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I started worried that with my HTML and CSS experience being limited to coding camps from 7thgrade (and the Hannah Montana website I made in 3rdgrade, which is not my proudest moment) would automatically relegate me to become the official coffee-pourer of Danico. To my surprise, after spending a few days learning the basics, I got assigned my first project: DavonnePress.

DavonnePress, to me at the time, seemed impossible to fix. I didn’t know how to change those buttons at the top (which didn’t go anywhere), and for the longest period, I could not figure out how to change that slider image (Even though I ended up leaving it at the end). Through DavonnePress I learned about the importance of asking complex questions and creating layouts for websites, (because clients are interested in what you’re doing) and having SD as my "client" made the experience a little less terrifying. Over the next few weeks, I redrew layouts, changed locations of sidebars, searched for images, waited for content, created some fake content, removed that fake content, and ended up with a website not that different from the original, yet in a way my own.

I want to thank SD and Eric [another intern] for answering my (frequently stupid) questions, and for helping me out with coding and designing (and finding links or passwords to sites). I know that all that I’ve learned during my time here will come in handy in the future, and I’m looking forward to seeing what else I can learn in the development work. I will always remember Danico fondly, and hope that I will get an opportunity to work here again. I can wholeheartedly say that it was the highlight of my summer, and as I continue to study at Hersey (and then hopefully CS at college), I am looking forward to applying what I’ve learned.

I enjoyed creating the JoomlaCamp Chicago website. It was the first and last website I designed and built. Looking at websites and arguing with SD for my design was fun. And while my motivation for programming continues to be the satisfying result of turning a button red and moving it down a few pixels with CSS, hearing SD say something as simple as "Ooh I like that image," made these few months worth it too.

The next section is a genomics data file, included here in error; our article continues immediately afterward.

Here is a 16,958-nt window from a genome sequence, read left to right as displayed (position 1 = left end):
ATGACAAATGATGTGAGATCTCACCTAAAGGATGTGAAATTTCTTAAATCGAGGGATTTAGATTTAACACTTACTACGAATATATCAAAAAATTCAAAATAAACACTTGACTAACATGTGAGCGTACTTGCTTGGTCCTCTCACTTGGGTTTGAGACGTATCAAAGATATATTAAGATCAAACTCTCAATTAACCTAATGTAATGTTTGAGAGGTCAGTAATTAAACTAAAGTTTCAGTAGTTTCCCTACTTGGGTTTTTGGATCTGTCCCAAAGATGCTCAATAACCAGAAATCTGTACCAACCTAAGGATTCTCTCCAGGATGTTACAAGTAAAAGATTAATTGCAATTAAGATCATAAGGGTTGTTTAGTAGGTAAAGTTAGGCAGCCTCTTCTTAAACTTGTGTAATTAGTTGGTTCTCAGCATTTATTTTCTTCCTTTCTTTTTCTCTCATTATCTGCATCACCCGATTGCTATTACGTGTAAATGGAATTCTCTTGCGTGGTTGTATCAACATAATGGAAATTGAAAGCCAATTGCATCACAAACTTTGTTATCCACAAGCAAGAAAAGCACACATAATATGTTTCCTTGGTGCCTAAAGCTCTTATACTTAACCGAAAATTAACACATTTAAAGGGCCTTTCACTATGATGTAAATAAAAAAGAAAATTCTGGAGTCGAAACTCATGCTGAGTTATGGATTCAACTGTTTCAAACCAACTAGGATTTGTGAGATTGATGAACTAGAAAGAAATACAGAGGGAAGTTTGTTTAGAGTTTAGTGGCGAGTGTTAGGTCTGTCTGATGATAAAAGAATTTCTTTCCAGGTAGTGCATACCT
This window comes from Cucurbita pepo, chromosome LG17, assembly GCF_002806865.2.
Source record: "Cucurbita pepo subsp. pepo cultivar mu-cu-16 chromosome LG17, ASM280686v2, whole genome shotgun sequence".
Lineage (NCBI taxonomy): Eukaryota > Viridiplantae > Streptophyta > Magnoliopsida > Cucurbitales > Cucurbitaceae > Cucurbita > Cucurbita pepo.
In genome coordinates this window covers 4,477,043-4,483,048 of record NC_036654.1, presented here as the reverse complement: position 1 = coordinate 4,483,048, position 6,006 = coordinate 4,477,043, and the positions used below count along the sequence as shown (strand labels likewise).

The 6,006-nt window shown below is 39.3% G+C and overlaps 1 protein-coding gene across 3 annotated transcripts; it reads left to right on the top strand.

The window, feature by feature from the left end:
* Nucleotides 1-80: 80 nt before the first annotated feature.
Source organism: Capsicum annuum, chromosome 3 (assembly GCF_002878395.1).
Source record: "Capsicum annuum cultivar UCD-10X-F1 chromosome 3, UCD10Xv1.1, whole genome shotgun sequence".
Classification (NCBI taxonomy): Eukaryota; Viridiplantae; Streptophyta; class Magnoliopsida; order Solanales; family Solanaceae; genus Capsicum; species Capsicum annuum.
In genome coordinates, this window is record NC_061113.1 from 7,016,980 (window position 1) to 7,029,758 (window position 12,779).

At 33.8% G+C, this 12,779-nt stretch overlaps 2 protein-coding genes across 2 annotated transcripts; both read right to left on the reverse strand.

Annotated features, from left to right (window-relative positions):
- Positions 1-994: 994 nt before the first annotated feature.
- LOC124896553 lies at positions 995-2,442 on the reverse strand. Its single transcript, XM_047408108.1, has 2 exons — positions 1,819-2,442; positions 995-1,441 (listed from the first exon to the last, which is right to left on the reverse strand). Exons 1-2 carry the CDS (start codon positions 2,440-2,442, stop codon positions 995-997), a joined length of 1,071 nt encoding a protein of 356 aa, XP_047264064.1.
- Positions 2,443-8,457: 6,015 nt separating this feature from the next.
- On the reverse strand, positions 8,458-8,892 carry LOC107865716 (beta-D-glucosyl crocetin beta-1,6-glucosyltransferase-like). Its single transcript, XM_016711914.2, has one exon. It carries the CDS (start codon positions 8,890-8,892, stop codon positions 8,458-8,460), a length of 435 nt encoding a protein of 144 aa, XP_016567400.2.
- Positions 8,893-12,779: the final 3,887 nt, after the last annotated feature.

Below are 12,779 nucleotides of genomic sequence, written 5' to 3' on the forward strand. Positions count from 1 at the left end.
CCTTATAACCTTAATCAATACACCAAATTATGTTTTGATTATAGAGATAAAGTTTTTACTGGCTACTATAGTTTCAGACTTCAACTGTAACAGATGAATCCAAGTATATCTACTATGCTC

I am grateful for my time here and all I’ve learned. My exploration will continue in Computer Science and Electrical Engineering at the Massachusetts Institute of Technology in the fall.

When I first signed up for Hersey's internship program, I expected to be like a coffee runner. Yeah...nope!  I spent my time sitting in front of the computer updating a site, documenting module locations or struggling as SD thrusts me into something new with the infamous term "You know how to do it.". Sometimes (after a bit), I did figure it out! Other times, I'll have to pick up our veteran laptop Macky and make the walk of shame back to SD's office for help. 
 
However, despite struggling almost everyday, I did learn a lot and always had a lot of help. SD was a strict but effective teacher.  In school, I really only learned about coding. I did learn about Agile development and planning from my Computer Science teacher but it was a very lax setting with no time constraints. As an intern here, I learned a lot about Joomla and how effective it was versus developing a site through HTML and CSS alone, but more importantly, I learned a lot about how a real company environment worked. The emphasis on planning was enormous in this kind of work, I couldn't just dive in and start making a pretty site. I had to think about intended audience, placement of call to actions, what the site was trying to tell its user, reason client wanted the site, etc. It was all pretty overwhelming but also made everything much easier once we did get to the coding. 
 
At the beginning of my internship, I told SD about my interest in a possible business minor and she was kind enough to also teach me about marketing. She taught me how to write blog posts and some pointers on what posts should have no matter the topic. Thanks to that, I was able to write my own blog post and post it on this site and it became the second google search result for reorganizing images in Joomla. (Btw, you should go check it out!). 

An issue I had at the beginning of this internship was confidence. I often doubted my coding and planning skills which resulted into me overthinking a lot of simple tasks. Leaving today, I feel like I know a lot more about my own abilities than I did a year before (The fact that I was getting praise as an employee versus a student really helped). I hope to continue working on them as I leave Danico Enterprises (temporarily, of course) and begin my study as a CS major in the University of Wisconsin-Madison.